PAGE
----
The gap between what you can do on an iPad compared with what you can do on a laptop has almost closed. Every new version of iOS makes the gap smaller. That will accelerate now Apple has split iPadOS from iOS.

But we’re still not all the way there yet. Some tasks are still better done on the laptop. Take, for example, troubleshooting a web page. Despite there being excellent iOS web inspection tools, my favourite is Inspect Browser, this still works better on a laptop with a desktop-style browser.

Some webpages still force the iPad to a mobile version, although you can now demand the desktop page.

There are tasks that are better on an iPad Pro than on a laptop. I’m a journalist, I write for a living, all day most days. Writing is arguably better on an iPad Pro than a laptop.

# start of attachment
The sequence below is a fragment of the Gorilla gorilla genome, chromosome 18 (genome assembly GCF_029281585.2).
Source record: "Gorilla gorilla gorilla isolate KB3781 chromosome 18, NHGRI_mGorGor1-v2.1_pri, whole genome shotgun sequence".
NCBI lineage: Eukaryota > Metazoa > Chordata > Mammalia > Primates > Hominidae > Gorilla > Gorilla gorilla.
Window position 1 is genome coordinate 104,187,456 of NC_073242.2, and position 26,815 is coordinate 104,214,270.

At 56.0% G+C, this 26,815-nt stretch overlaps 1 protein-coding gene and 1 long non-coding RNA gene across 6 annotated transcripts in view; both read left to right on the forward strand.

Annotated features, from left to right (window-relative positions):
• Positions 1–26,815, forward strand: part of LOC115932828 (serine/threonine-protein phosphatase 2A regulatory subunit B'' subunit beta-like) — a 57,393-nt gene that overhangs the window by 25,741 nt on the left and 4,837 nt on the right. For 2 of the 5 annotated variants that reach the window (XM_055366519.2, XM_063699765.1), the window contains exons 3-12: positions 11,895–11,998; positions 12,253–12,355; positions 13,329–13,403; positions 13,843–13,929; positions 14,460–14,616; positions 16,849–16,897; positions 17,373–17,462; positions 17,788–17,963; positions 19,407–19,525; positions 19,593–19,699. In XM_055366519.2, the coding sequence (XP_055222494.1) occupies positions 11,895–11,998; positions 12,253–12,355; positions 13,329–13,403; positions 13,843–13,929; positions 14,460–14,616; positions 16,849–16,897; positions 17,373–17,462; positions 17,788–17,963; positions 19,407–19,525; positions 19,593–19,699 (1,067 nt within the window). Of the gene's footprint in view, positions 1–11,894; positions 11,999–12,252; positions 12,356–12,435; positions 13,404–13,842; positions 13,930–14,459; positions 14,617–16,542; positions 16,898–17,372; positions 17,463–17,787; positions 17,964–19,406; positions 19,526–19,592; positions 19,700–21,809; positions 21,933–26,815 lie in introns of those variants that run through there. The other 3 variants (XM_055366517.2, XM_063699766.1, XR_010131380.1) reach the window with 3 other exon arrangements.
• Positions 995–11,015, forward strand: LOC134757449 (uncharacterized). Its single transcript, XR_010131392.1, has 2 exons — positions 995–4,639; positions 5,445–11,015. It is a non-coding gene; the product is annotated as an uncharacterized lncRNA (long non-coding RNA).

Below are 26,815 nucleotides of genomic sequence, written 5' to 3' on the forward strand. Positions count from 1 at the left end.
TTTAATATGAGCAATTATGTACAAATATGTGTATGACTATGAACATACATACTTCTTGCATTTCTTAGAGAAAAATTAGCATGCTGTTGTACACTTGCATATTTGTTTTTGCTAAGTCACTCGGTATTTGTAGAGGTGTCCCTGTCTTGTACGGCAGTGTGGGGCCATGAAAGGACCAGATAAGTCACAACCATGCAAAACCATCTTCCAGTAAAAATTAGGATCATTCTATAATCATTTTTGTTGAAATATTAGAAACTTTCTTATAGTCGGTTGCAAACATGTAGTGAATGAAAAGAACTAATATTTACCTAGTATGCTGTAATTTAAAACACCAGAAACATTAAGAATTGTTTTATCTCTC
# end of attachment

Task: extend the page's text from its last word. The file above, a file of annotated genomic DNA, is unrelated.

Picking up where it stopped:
I no longer use my MacBook as a portable. When I’m on the move the iPad is my preferred device. I fly with it, take it cafes and to meetings. Soon I will drop the MacBook, but not yet.

sign in with Apple

At first sight sign-in with Apple looks like another attempt by a tech giant to collect user data.

It isn’t. Apple aims to reverse that data collection.

Facebook and Google offer single sign-in services. These are used to monitor people’s online activity.

Single sign-in reduces friction as you move around on-line sites that ask for a log-in. It speeds things up. That’s important in an impatient world.

Sign-in downsides

The downside is that Facebook and Google get to learn a lot more about account holder online activity.